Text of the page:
Cosmetics are substances used to enhance the appearance or odor of the human body. Cosmetics include skin-care creams, lotions, powders, perfumes, lipsticks, fingernail and toe nail polish, eye and facial makeup, towelettes, permanent waves, colored contact lenses, hair colors, hair sprays and gels, deodorants, hand sanitizer, baby products, bath oils, bubble baths, bath salts, butters and many other types of products. A subset of cosmetics is called "make-up," which refers primarily to colored products intended to alter the user's appearance. Many manufacturers distinguish between decorative cosmetics and care cosmetics. The word cosmetics derives from the Greek (kosmetikē tekhnē), meaning "art of dress and ornament", from κοσμητικός (kosmētikos), "skilled in ordering or arranging" and that from (kosmos), meaning amongst others "order" and "ornament".
The manufacture of cosmetics is currently dominated by a small number of multinational corporations that originated in the early 20th century, but the distribution and sale of cosmetics is spread among a wide range of different businesses. The U.S. Food and Drug Administration (FDA) which regulates cosmetics in the United States defines cosmetics as: "intended to be applied to the human body for cleansing, beautifying, promoting attractiveness, or altering the appearance without affecting the body's structure or functions." This broad definition includes, as well, any material intended for use as a component of a cosmetic product. The FDA specifically excludes soap from this category.
The first archaeological evidence of cosmetics usage was found in Egypt around 3500 BC during the Ancient Egypt times with some of royalty owning make-up, such as Nefertiti, Nefertari, mask of Tutankhamun, etc. The Ancient Greeks and Romans also used cosmetics. The Romans and Ancient Egyptians used cosmetics containing poisonous mercury and often lead. The ancient kingdom of Israel was influenced by cosmetics as recorded in the Old Testament - 2 Kings 9:30 where Jezebel painted her eyelids—approximately 840 BC. The Biblical book of Esther describes various beauty treatments as well.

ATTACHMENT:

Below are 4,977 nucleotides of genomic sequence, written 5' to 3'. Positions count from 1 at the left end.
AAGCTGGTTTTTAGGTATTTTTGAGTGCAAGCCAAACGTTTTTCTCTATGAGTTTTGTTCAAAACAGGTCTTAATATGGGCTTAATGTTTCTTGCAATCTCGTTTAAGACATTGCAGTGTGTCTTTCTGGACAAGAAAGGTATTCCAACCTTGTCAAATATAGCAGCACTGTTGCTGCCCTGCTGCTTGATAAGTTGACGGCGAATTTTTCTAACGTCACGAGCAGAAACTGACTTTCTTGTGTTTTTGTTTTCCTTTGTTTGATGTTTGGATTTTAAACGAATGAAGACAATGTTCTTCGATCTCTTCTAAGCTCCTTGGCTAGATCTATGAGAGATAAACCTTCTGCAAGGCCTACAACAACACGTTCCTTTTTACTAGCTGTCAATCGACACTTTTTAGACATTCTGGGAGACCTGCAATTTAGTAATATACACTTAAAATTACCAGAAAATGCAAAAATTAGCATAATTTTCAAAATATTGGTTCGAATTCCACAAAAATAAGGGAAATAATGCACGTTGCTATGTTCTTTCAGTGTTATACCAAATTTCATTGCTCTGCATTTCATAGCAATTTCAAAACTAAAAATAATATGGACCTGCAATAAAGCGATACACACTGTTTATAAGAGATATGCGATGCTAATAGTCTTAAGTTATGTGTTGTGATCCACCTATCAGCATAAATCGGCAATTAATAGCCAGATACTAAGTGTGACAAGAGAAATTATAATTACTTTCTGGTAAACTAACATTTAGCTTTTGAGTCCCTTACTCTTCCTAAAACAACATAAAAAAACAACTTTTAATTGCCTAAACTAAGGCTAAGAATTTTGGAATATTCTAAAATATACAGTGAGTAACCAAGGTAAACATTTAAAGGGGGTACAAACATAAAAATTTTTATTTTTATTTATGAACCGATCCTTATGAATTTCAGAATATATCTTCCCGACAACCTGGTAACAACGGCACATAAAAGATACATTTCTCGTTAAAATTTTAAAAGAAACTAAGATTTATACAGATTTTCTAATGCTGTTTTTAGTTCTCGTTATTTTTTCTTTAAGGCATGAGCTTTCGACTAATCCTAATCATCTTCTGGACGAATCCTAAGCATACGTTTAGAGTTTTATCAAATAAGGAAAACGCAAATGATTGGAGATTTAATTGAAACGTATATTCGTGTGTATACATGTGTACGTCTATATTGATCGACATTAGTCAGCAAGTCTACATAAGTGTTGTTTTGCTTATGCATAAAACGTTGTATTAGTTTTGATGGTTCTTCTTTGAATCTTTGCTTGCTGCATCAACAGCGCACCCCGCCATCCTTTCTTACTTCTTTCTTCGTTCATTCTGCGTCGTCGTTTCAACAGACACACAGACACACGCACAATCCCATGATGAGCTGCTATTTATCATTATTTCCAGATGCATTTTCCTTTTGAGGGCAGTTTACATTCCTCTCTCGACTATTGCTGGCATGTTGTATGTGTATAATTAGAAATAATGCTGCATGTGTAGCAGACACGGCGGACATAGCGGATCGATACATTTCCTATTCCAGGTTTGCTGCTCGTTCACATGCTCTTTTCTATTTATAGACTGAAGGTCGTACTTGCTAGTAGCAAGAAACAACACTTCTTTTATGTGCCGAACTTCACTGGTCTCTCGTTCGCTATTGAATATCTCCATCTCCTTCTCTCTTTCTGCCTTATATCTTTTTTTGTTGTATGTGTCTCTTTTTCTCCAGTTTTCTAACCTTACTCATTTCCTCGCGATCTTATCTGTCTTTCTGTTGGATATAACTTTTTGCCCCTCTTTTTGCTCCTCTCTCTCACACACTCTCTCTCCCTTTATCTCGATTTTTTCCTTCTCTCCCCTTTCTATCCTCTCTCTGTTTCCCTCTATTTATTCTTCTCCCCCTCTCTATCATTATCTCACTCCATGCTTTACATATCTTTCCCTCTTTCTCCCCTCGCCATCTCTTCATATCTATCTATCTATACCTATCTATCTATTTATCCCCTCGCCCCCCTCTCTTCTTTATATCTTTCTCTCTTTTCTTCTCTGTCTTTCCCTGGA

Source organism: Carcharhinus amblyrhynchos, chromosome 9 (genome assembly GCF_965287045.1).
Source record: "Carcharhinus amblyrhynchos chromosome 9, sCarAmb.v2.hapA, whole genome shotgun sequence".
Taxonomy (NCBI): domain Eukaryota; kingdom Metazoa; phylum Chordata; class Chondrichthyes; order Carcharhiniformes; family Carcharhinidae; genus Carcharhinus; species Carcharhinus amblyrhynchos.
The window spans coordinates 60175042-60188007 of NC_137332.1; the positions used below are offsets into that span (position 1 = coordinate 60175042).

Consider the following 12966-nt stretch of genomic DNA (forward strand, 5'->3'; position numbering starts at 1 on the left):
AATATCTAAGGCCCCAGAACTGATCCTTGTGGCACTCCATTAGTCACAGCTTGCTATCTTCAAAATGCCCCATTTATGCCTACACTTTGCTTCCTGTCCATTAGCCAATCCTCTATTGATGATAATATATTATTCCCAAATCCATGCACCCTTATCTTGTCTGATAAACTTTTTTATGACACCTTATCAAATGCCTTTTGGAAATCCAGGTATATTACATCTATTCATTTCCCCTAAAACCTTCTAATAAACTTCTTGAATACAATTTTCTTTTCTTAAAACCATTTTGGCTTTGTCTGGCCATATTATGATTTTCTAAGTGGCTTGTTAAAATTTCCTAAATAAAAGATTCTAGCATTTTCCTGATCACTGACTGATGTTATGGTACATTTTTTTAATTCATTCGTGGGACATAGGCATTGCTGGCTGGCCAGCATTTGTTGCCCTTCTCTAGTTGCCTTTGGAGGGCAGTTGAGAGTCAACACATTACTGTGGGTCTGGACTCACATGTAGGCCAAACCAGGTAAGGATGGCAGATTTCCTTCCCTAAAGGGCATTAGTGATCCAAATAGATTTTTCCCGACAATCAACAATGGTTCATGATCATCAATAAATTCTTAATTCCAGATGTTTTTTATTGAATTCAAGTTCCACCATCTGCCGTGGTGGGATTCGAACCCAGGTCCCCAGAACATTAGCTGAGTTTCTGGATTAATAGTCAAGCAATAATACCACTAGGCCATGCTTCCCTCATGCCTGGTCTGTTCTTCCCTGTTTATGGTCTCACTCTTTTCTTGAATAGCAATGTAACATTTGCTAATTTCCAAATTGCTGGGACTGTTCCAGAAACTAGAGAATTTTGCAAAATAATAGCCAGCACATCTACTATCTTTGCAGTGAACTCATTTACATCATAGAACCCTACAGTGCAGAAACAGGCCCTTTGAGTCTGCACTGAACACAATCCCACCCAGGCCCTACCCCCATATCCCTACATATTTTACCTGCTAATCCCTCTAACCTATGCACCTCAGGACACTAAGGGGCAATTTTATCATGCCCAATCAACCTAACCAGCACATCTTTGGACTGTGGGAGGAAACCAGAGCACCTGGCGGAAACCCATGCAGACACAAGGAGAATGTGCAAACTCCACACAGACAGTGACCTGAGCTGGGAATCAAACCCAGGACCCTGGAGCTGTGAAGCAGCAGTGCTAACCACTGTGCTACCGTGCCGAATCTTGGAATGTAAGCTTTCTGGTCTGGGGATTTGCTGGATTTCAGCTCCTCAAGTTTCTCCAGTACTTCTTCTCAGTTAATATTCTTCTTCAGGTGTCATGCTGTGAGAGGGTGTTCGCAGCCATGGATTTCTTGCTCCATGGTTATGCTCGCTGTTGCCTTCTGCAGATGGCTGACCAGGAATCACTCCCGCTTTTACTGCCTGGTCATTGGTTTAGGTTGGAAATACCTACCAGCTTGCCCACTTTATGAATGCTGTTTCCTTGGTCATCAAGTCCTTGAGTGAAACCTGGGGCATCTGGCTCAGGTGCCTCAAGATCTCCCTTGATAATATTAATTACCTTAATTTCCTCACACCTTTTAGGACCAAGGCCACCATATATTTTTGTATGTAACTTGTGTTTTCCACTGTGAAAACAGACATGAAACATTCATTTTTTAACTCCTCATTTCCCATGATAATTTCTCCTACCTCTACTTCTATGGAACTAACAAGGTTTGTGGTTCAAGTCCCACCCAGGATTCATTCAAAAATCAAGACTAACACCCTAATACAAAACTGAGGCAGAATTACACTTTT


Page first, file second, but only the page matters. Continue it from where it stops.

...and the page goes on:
In the Middle Ages, although its use was frowned upon by Church leaders, many women still wore cosmetics. A popular fad for women during the Middle Ages was to have a pale-skinned complexion, which was achieved through either applying pastes of lead, chalk, or flour, or by bloodletting. Women would also put white lead pigment that was known as "ceruse" on their faces to appear to have pale skin.
Cosmetic use was frowned upon at many points in Western history. For example, in the 19th century, make-up was used primarily by prostitutes, and Queen Victoria publicly declared makeup improper, vulgar, and acceptable only for use by actors. Adolf Hitler told women that face painting was for clowns and not for the women of the master race.
Women in the 19th century liked to be thought of as fragile ladies. They compared themselves to delicate flowers and emphasised their delicacy and femininity. They aimed always to look pale and interesting. Sometimes ladies discreetly used a little rouge on the cheeks, and used "Belladonna" to dilate their eyes to make their eyes stand out more. Make-up was frowned upon in general especially during the 1870s when social etiquette became more rigid.
Actresses however were allowed to use make up and famous beauties such as Sarah Bernhardt and Lillie Langtry could be powdered. Most cosmetic products available were still either chemically dubious, or found in the kitchen amid food colorings, berries and beetroot.
By the middle of the 20th century, cosmetics were in widespread use by women in nearly all industrial societies around the world.
Cosmetics have been in use for thousands of years. The absence of regulation of the manufacture and use of cosmetics has led to negative side effects, deformities, blindness, and even death through the ages. Examples of this were the prevalent use of ceruse (white lead), to cover the face during the Renaissance, and blindness caused by the mascara Lash Lure during the early 20th century.
The worldwide annual expenditures for cosmetics today is estimated at $19 billion. Of the major firms, the largest is L'Oréal, which was founded by Eugene Schueller in 1909 as the French Harmless Hair Colouring Company (now owned by Liliane Bettencourt 26% and Nestlé 28%; the remaining 46% is traded publicly). The market was developed in the USA during the 1910s by Elizabeth Arden, Helena Rubinstein, and Max Factor. These firms were joined by Revlon just before World War II and Estée Lauder just after.
Beauty products are now widely available from dedicated internet-only retailers, who have more recently been joined online by established outlets, including the major department stores and traditional bricks and mortar beauty retailers.
Like most industries, cosmetic companies resist regulation by government agencies like the FDA, and have lobbied against this throughout the years. The FDA does not have to approve or review the cosmetics, or what goes in them before they are sold to the consumers. The FDA only regulates against the colors that can be used in the cosmetics and hair dyes. The cosmetic companies do not have to report any injuries from the products; they also only have voluntary recalls on products